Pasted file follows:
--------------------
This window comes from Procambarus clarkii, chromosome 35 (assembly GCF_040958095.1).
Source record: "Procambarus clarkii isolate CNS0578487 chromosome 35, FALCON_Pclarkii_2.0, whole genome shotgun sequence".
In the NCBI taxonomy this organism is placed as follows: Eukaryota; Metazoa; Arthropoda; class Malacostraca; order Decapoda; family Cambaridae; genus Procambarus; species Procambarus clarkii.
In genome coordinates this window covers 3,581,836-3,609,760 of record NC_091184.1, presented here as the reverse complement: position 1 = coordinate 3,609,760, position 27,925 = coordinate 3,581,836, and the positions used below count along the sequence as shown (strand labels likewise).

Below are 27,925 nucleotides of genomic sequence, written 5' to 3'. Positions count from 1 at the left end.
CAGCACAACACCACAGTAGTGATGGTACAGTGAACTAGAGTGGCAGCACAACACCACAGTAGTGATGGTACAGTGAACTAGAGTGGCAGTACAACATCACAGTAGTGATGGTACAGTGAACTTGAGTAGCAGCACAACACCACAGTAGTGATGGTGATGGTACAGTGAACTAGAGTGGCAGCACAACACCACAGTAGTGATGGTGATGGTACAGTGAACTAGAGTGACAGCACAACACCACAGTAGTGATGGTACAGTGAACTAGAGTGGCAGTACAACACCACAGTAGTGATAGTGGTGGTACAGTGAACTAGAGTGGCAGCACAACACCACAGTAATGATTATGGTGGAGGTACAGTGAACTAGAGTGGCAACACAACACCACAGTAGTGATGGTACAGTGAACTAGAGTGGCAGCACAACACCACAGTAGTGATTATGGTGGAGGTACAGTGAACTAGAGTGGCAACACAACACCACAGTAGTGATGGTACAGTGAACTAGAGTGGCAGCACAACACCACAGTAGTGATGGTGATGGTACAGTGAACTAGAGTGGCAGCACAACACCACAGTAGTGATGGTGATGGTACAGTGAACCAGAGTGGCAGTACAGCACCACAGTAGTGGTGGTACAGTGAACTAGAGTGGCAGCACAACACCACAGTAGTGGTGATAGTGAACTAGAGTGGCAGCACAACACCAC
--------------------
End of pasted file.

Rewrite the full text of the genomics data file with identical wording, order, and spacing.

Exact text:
This window comes from Procambarus clarkii, chromosome 35 (assembly GCF_040958095.1).
Source record: "Procambarus clarkii isolate CNS0578487 chromosome 35, FALCON_Pclarkii_2.0, whole genome shotgun sequence".
In the NCBI taxonomy this organism is placed as follows: Eukaryota; Metazoa; Arthropoda; class Malacostraca; order Decapoda; family Cambaridae; genus Procambarus; species Procambarus clarkii.
In genome coordinates this window covers 3,581,836-3,609,760 of record NC_091184.1, presented here as the reverse complement: position 1 = coordinate 3,609,760, position 27,925 = coordinate 3,581,836, and the positions used below count along the sequence as shown (strand labels likewise).

Below are 27,925 nucleotides of genomic sequence, written 5' to 3'. Positions count from 1 at the left end.
CAGCACAACACCACAGTAGTGATGGTACAGTGAACTAGAGTGGCAGCACAACACCACAGTAGTGATGGTACAGTGAACTAGAGTGGCAGTACAACATCACAGTAGTGATGGTACAGTGAACTTGAGTAGCAGCACAACACCACAGTAGTGATGGTGATGGTACAGTGAACTAGAGTGGCAGCACAACACCACAGTAGTGATGGTGATGGTACAGTGAACTAGAGTGACAGCACAACACCACAGTAGTGATGGTACAGTGAACTAGAGTGGCAGTACAACACCACAGTAGTGATAGTGGTGGTACAGTGAACTAGAGTGGCAGCACAACACCACAGTAATGATTATGGTGGAGGTACAGTGAACTAGAGTGGCAACACAACACCACAGTAGTGATGGTACAGTGAACTAGAGTGGCAGCACAACACCACAGTAGTGATTATGGTGGAGGTACAGTGAACTAGAGTGGCAACACAACACCACAGTAGTGATGGTACAGTGAACTAGAGTGGCAGCACAACACCACAGTAGTGATGGTGATGGTACAGTGAACTAGAGTGGCAGCACAACACCACAGTAGTGATGGTGATGGTACAGTGAACCAGAGTGGCAGTACAGCACCACAGTAGTGGTGGTACAGTGAACTAGAGTGGCAGCACAACACCACAGTAGTGGTGATAGTGAACTAGAGTGGCAGCACAACACCAC